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A Gift That Keeps on Giving
Joanna: Dear James and Sundari, I hope you are both healthy and well in body – as I have no doubt you are well in mind!!
It is a while since I saw you during those wonderful bhakti days at Trout Lake and I feel drawn to write and communicate about my experience with the teachings since then. Bottom line, I am truly happy and I thank Isvara all the time because I feel so blessed to have found you and these beautiful Vedanta teachings. I am filled with gratitude for the freedom and peace that is becoming more and more evident in my life as the teachings take root. It’s the gift that keeps on giving, truly.
In terms of my jiva life – awareness of my true nature is never obscured for too long, and although I am seemingly constantly bumping up against some emotional hook or other, the knowledge of the gunas and the vasanas is available and eventually and inevitably takes me back home to the truth of my being and peace of mind. Sometimes it’s almost effortless observation and “adjustment” and other days my mind struggles and kicks about some stupid thing – always the need for constant vigilance is there. Sometimes though, something in the world gives me a reflection and I realize that I am both perceiving and understanding my apparent existence completely differently than I did before and I am almost surprised to notice that I feel so free, deeply. Wow.
It is becoming more clear to me what the apparent obstacles to my peace of mind are – and some letting go comes easily while other things arise that have more of a grip and I have been making some life style simplifications (being apparently still a bit too rajasic), especially around my work. The relationship with David (who was also at Trout Lake) which historically has been a challenge for both of us – is changing since we now come together in our love of Vedanta. It has been a delight to sit in bed reading the Baghavad Gita out loud together or watching a “James video” in the evening. It is my hope that we can continue to find a way to be together in creating a “non-dual loving relationship” vasana rather than the complicated vasanas that bind our jiva existences. We were both students of Andrew Cohen, and it has been such a revelation to come out from under that cloud of misunderstanding into the true light of Vedanta.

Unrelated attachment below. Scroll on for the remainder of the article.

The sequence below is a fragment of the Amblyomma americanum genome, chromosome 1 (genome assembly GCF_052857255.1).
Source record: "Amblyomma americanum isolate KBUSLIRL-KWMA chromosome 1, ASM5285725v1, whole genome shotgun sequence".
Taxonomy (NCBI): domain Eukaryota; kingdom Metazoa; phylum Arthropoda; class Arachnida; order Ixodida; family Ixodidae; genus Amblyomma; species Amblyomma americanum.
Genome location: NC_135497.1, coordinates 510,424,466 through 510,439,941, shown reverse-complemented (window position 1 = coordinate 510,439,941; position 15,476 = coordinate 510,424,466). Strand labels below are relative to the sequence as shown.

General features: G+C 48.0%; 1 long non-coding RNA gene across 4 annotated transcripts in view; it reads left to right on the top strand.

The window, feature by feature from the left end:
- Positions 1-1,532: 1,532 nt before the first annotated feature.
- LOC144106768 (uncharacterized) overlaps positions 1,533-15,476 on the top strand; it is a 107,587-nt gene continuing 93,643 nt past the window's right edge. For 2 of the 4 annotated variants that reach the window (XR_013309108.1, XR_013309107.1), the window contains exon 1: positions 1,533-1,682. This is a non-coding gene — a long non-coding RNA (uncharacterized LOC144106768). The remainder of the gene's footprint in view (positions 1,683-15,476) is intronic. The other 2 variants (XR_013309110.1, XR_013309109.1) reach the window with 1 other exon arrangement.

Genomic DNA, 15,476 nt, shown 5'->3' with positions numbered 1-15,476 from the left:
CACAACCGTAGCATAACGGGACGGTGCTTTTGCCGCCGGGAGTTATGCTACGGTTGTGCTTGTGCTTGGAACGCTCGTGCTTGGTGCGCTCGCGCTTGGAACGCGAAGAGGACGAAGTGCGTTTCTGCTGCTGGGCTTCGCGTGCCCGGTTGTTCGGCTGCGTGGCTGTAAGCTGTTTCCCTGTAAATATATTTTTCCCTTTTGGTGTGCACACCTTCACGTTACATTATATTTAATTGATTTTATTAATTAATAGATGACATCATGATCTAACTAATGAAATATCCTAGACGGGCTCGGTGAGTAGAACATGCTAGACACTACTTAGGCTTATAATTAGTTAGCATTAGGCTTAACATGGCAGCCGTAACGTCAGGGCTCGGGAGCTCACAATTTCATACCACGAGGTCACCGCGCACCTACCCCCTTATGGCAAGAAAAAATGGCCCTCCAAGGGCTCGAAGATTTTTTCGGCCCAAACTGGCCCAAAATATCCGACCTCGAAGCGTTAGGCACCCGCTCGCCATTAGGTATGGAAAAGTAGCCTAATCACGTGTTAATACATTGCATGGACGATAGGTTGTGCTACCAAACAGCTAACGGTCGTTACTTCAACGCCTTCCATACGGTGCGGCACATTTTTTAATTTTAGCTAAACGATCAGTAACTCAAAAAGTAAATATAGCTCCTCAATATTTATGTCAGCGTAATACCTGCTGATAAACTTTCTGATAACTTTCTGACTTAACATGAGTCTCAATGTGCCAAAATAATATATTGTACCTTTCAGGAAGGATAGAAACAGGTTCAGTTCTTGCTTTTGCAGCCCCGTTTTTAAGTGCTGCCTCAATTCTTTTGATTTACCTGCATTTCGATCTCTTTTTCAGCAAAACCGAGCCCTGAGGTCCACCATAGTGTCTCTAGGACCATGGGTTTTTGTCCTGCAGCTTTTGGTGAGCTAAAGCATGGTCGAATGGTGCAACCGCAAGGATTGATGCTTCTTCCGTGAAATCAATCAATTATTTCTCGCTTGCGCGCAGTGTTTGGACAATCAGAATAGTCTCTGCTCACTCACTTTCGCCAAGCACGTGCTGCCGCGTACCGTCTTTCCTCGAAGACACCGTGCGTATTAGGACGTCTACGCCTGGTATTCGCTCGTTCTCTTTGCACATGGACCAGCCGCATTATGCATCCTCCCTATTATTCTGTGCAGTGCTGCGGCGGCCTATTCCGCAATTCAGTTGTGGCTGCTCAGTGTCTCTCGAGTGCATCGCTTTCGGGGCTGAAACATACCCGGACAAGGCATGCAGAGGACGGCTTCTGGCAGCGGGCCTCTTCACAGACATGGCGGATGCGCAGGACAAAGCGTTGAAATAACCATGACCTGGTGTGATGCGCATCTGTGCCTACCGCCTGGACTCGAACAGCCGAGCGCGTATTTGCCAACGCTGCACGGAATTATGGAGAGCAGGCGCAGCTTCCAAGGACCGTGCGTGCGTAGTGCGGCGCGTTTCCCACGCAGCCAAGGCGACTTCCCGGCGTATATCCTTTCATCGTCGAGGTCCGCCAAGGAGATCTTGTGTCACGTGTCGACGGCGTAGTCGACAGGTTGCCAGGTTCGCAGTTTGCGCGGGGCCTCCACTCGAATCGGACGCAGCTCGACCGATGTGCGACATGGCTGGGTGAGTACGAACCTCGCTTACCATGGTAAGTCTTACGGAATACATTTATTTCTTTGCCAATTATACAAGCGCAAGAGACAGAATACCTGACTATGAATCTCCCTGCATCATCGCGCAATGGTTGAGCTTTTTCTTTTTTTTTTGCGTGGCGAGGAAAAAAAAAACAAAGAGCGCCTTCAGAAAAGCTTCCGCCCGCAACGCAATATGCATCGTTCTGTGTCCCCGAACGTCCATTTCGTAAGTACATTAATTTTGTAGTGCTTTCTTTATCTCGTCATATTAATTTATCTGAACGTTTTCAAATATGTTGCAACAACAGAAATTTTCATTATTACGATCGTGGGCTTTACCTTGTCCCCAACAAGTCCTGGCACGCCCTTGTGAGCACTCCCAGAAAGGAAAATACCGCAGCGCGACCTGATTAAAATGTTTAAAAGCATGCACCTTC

To make a long story short, it’s a work in progress – which sounds silly as I write those words because there is really no work and no progress, but this is the nitty-gritty, rubber-meets-the-road experience of finding freedom in all of my jiva life rather than just as a mental concept that I cannot apply (as was the case since I left Andrew Cohen).
The teaching that both of you give so generously on how to discriminate satya and mithya and how to actualize non-dual awareness is better than any passing spiritual epiphany could ever be!!
Thank you again from the bottom of my heart.
~ With love, Jo
James: Dear Joanna, we think of you fondly and often, and were so happy to get your letter. Yes, Vedanta is a gift that keeps on giving. You are obviously assimilating the knowledge well but, as you perceptively note, eternal vigilance is required, although as time passes and the shift from the jiva to the self takes place, one’s grip on one’s vigilance relaxes until it merges into effortless awareness. Thank you so much for this report; it means the world to us. Give my regards to David; he’s a really good guy. Relationships work best when the focus is on something higher than the likes and dislikes of both people and there’s a court of higher appeals – non-duality – to adjudicate conflicts. So this is a heartfelt thumbs-up! God bless you both, and I hope that our paths cross again in the not too distant future.
~ Much love, James